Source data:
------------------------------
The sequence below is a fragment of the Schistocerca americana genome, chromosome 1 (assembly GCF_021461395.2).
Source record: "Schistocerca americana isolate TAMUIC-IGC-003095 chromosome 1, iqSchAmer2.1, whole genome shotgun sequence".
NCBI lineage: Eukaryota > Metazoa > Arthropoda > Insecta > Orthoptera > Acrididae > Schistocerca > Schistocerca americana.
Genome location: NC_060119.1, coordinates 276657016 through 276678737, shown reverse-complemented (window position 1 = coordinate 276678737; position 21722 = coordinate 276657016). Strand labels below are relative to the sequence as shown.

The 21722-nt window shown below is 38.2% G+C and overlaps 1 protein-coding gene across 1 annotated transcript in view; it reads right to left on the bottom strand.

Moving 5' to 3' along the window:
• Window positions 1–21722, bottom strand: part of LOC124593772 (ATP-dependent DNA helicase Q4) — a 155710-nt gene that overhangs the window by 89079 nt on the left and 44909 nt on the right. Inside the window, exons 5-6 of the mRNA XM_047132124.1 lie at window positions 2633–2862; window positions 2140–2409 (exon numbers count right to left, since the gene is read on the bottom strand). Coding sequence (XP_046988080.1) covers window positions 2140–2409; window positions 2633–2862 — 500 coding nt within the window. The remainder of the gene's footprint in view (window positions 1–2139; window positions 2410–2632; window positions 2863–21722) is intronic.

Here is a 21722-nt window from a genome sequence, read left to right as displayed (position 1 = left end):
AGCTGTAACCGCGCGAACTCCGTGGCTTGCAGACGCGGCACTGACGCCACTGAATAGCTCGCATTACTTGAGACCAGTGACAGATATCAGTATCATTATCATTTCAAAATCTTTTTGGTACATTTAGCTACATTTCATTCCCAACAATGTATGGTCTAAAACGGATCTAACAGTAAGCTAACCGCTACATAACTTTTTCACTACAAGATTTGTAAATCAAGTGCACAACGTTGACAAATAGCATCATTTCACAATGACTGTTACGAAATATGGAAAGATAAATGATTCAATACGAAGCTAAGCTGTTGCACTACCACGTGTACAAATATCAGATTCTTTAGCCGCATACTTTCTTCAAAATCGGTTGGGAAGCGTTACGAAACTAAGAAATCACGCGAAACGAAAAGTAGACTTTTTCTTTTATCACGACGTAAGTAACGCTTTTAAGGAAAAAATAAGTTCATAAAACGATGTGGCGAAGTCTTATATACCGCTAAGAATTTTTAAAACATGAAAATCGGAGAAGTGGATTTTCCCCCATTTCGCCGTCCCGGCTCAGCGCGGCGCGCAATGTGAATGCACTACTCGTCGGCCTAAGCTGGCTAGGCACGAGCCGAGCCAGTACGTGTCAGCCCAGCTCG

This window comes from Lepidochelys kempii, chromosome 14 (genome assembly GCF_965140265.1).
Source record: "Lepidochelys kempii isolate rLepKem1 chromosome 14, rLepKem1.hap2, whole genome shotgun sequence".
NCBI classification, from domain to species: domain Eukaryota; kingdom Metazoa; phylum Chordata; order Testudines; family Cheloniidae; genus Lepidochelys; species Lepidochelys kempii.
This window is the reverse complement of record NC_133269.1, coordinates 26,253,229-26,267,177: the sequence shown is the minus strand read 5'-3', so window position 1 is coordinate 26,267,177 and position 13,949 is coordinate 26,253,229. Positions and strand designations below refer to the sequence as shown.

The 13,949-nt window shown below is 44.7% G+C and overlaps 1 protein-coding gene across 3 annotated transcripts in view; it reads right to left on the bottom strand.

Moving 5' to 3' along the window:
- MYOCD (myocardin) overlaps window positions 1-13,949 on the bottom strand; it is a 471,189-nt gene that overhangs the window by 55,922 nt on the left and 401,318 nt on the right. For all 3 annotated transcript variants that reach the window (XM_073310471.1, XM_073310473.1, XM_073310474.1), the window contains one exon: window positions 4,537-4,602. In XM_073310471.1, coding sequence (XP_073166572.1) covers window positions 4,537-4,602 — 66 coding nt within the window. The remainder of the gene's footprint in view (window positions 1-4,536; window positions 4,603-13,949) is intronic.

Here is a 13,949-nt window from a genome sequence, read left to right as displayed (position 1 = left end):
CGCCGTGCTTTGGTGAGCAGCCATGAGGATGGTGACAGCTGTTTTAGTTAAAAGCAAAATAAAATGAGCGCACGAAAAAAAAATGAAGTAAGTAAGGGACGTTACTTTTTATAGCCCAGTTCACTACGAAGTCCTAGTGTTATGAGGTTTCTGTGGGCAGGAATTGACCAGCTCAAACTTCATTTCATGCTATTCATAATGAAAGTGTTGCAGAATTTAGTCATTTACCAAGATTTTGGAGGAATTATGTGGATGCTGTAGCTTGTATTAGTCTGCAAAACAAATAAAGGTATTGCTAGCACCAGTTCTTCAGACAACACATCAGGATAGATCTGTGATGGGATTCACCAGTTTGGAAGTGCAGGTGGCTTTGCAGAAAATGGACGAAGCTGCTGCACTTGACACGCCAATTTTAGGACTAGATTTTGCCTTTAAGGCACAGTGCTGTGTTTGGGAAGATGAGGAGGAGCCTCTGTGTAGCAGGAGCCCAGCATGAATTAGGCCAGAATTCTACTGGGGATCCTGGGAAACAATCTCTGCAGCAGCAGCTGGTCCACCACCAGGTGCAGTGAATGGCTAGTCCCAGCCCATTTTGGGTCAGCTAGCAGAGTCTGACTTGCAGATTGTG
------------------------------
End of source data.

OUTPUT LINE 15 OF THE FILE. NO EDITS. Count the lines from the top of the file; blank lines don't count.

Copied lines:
Moving 5' to 3' along the window: